Since timing is everything, just at the right moment he held up his bandanna of precious contents and announced, “You’re all a bunch of (blankety blanks)!” Then he added, “In my hand I hold what will enable me to buy this whole town and send every one of you (blankety-blanks) into exile.”

Bradley’s stage presence and slurred diction was absolutely brilliant. As the day wore on, he seemed to become drunker and drunker. Twice in the Empire Saloon he purposely dropped the bandana, causing its ingredients to spill on the barroom floor.

Eugene Knapp, who by coincidence was raised in Columbia and was now an assayer by profession, seized the opportunity by gathering up some of the salted samples and rushing them to his Hawthorne office for testing.

With results in the hundreds of dollars per ton, Knapp expeditiously wired his brother in Columbia. A wealthy business entrepreneur, his brother told him to buy the La Planta for whatever it took to clinch the deal.

This was accomplished after much dickering. Bradley agreed to sell one-half interest for $30,000 spot cash with a 24-hour back out option.

The money was delivered immediately, and so it happened that Owen Bradley left Hawthorne on the afternoon stage, never to return. In San Francisco he set up headquarters at Peter Dorsey’s Saloon on Stockton Street, between O’Farrell and Market, where he kept a hack stationed outside at all times for his use as the mood seized him.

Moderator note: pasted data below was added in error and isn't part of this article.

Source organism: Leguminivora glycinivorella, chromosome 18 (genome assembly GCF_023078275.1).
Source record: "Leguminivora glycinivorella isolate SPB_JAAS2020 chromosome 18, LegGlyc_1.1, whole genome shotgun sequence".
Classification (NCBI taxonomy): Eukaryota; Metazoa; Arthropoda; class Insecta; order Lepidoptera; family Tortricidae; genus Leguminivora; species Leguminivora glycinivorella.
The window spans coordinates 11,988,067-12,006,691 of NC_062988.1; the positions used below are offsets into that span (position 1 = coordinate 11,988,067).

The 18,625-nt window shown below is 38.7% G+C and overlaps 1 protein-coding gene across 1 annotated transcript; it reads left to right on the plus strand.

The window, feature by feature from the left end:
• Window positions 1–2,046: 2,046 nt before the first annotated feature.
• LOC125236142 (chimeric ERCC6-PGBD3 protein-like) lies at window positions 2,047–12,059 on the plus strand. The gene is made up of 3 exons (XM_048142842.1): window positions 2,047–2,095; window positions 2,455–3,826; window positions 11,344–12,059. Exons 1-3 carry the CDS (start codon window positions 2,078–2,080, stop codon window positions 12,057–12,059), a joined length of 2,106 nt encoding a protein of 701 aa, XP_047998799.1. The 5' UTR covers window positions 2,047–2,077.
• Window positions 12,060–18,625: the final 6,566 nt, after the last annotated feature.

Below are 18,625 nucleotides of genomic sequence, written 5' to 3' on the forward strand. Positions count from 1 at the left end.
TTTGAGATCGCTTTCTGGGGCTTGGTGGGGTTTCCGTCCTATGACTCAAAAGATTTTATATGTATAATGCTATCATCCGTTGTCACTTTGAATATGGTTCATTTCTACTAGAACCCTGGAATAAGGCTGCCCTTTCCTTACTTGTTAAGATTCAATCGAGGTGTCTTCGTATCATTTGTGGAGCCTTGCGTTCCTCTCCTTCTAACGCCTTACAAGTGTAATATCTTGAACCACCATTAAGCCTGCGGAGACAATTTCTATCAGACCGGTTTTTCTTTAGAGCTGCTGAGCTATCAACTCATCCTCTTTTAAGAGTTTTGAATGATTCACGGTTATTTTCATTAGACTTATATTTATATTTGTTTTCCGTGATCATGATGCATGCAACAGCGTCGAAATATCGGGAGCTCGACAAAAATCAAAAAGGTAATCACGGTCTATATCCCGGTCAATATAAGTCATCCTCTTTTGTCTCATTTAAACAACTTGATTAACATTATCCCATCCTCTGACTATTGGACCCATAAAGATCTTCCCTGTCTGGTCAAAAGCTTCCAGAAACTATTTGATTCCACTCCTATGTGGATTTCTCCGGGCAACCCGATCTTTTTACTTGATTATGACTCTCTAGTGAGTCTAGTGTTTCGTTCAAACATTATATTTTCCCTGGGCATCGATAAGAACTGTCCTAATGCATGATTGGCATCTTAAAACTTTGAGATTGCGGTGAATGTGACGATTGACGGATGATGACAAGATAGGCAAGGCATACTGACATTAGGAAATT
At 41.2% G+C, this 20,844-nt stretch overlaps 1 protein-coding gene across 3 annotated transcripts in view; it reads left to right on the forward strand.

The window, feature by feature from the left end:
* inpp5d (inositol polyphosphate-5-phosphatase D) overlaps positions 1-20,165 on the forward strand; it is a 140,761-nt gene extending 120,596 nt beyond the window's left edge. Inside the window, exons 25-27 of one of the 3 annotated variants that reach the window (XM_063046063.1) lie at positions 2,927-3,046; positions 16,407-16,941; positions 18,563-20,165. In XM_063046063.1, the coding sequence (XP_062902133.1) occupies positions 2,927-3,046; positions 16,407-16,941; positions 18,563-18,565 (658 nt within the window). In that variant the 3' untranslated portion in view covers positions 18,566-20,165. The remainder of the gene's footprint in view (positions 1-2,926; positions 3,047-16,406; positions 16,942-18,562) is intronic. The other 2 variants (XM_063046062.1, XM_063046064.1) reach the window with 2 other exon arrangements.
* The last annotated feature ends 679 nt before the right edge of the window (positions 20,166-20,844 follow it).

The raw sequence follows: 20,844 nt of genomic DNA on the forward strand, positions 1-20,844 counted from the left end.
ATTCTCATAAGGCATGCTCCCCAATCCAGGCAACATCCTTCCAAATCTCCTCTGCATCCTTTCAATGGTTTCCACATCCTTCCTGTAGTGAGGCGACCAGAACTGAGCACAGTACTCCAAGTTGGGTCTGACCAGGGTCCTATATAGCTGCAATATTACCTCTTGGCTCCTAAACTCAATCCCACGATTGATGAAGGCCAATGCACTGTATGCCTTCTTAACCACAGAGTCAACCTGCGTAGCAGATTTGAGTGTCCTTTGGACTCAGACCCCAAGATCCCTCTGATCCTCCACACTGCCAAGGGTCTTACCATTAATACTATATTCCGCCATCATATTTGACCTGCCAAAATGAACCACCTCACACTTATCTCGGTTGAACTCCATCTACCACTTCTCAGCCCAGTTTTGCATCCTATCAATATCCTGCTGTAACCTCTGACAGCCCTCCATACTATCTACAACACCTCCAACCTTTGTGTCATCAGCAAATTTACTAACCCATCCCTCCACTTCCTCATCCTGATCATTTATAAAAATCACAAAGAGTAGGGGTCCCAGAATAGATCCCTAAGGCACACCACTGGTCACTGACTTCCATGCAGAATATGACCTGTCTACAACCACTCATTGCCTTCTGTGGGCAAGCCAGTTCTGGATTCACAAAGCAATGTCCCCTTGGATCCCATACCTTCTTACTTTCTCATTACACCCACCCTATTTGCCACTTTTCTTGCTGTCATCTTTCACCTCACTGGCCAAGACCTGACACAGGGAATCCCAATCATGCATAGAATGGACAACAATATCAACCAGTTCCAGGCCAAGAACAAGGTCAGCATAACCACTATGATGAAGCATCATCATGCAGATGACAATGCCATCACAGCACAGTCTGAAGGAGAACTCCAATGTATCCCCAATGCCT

He proceeded to spend money like a prince, while at the same time the La Planta’s new owners slowly realized they had been buncoed. For some unguessed reason, however, they extended the shaft another 30 feet down and hit a chute of rich ore that would eventually pay out slightly more than $4 million based on today’s market.

The fickle finger of fate works in mysterious ways.

Unaware of this good fortune, Bradley sold his remaining interest for $45,000 and continued to live large in San Francisco until his money ran dry in 1894. Returning home to Tuolumne County, he and a certain “Bonanza Johnson” hatched a plot in Sugar Pine to replicate the La Planta fraud, but it never panned out.

Two years later while working at the Golden Gate mine in Sonora, Bradley was splitting a round of holes when he lingered a second too long at the face of a drift, the holes exploded and he was blown to atoms.

The Golden Gate was behind what today is the Mother Lode Fairgrounds, and in its day it was one of the foothills’ richest producers.

A few days after this tragic accident, The Union Democrat ran Bradley’s obituary with a detailed account of the La Planta episode, exactly as he had described it in his memoirs. “Thus passes into history Tuolumne County’s most unique and cunning character,” the paper eulogized.

Bob Holton, 77, is a veteran journalist who began his career at the San Francisco Chronicle in the 1950s. The Cedar Ridge resident has researched Gold Rush history extensively, in library archives statewide and on foot throughout the Sierra Nevada foothills.

 © 2013 Friends and Neighbors Magazine

By Bob Holton December 15, 2012 12:00
Write a comment

1 Comment

  1. Wylde Jayne December 16, 04:33

    Charles D. Lane was no greenhorn when he bought the Utica mine and I seriously doubt this mine was salted. CD Lane was a veteran gold miner 45 years of age when he bought the mine, already having mined in California, Nevada and Idaho before returning back to Angels Camp, California. Some editing and research needed here!

View comments

Write a comment

Your e-mail address will not be published.
Required fields are marked*